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It has been estimated that the original proof of the CFSG spans around 15,000 journal pages written by hundreds of authors over most of the 20th century. The GLS project attempted to simplify this original proof, with a target length around 5000 pages, but this involved a variety of changes to the original proof style, and from what I understand this project has stalled (the last volume was published in 2004 and five more are planned), possibly due to the mounting difficulties of changing the structure of such a large proof.

Has anyone attempted to present an argument for the full CFSG, encoding the high level structure of the proof using journal references as necessary to establish the various subcases? That is, the part of the proof that was happening in the minds of specialists who felt comfortable declaring the problem "solved" after the last journal article had been published (Aschbacher-Smith Quasithin theorem, 1996).

R. Solomon's article above is near to such a project, with a very comprehensive reference list, but it lacks the rigorous presentation of the proof itself, and the division into subcases except in an illustrative sense.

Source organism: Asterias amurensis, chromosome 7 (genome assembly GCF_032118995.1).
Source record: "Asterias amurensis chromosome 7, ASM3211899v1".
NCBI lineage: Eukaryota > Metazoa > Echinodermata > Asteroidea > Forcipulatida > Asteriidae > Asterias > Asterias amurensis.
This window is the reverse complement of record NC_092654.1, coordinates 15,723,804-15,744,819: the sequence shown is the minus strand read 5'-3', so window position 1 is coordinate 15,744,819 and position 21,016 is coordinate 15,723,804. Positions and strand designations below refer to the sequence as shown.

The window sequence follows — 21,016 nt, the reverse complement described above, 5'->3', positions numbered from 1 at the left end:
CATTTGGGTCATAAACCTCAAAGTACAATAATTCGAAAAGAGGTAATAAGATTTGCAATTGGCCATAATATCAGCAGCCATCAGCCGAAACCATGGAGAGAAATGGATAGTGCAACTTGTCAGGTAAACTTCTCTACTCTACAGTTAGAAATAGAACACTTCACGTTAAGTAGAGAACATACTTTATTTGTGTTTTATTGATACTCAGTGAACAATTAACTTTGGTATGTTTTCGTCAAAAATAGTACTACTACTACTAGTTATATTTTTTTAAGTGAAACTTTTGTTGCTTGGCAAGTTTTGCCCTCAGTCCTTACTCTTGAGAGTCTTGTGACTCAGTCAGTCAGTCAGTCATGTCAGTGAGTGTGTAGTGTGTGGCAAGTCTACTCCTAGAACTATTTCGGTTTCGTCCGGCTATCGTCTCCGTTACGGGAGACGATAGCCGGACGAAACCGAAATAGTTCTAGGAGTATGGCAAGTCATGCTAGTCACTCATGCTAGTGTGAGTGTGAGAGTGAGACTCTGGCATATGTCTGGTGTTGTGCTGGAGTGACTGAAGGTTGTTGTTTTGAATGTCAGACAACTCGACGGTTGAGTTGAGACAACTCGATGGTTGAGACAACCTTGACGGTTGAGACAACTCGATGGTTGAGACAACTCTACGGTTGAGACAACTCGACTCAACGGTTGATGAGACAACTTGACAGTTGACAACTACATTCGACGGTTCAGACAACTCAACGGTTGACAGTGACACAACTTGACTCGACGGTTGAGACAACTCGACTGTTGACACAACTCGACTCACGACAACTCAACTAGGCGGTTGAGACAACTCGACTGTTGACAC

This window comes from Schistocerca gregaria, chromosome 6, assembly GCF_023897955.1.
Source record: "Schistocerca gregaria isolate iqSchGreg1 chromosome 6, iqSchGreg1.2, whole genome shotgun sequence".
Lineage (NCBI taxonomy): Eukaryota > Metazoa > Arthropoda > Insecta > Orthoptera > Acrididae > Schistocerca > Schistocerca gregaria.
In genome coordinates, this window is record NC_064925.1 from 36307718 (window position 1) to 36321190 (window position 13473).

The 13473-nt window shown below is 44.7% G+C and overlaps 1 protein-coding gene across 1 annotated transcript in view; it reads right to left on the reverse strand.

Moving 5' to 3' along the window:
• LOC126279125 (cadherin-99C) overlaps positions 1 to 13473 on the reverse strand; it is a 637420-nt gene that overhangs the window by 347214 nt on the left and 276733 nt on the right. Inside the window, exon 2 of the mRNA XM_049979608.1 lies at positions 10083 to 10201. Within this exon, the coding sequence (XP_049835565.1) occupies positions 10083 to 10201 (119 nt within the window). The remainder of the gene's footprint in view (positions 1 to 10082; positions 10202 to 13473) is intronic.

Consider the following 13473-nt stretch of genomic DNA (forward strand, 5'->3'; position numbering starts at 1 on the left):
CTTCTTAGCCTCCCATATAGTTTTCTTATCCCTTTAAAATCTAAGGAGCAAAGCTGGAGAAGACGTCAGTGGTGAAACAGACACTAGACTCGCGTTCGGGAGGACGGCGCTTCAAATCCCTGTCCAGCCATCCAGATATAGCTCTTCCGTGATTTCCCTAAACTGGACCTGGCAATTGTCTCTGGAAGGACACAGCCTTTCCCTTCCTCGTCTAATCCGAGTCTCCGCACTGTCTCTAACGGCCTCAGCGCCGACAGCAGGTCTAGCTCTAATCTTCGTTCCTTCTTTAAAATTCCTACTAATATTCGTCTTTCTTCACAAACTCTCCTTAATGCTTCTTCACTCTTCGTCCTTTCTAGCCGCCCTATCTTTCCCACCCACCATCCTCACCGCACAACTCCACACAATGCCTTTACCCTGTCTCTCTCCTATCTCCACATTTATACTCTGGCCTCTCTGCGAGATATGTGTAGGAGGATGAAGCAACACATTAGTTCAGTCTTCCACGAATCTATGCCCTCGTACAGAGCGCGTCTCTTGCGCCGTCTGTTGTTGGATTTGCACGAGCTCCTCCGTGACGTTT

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  • $\begingroup$ According to this article in this year's February Issue of Spektrum der Wissenschaft (the German version of Scientific American), the major danger for completing the work on a simplified proof is that the experts working on it are coming to age. $\endgroup$ – Manfred Weis Oct 3 '16 at 15:27
  • $\begingroup$ @ManfredWeis This is totally true. Many of the great minds involved in the original proof are already dead. Additionally, there is a notable lack of younger generation workers in the field, because no one wants to spend a PhD on an area that is already "solved" for the most part. $\endgroup$ – Mario Carneiro Oct 3 '16 at 16:11
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    $\begingroup$ The article mentioned by @ManfredWeis has appeared in english in the July 2015 issue of Scientific American (Vol. 313, no. 1). $\endgroup$ – Frieder Ladisch Oct 4 '16 at 14:23
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There are two books which together have the purpose of answering this question.

  1. D. Gorenstein, The Classification of Finite Simple Groups. Volume 1: The Noncharacteristic 2 Type Case. Plenum Press, 1983. (Gorenstein died without writing Volume 2.)

  2. M. Aschbacher, R. Lyons, S.D. Smith, R. Solomon, The Classification of Finite Simple Groups: Groups of Charateristic 2 Type. A.M.S. Mathematical Surveys and Monographs 172, 2011.

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    $\begingroup$ Welcome to MO, Professor Lyons! $\endgroup$ – Todd Trimble Oct 2 '16 at 23:28

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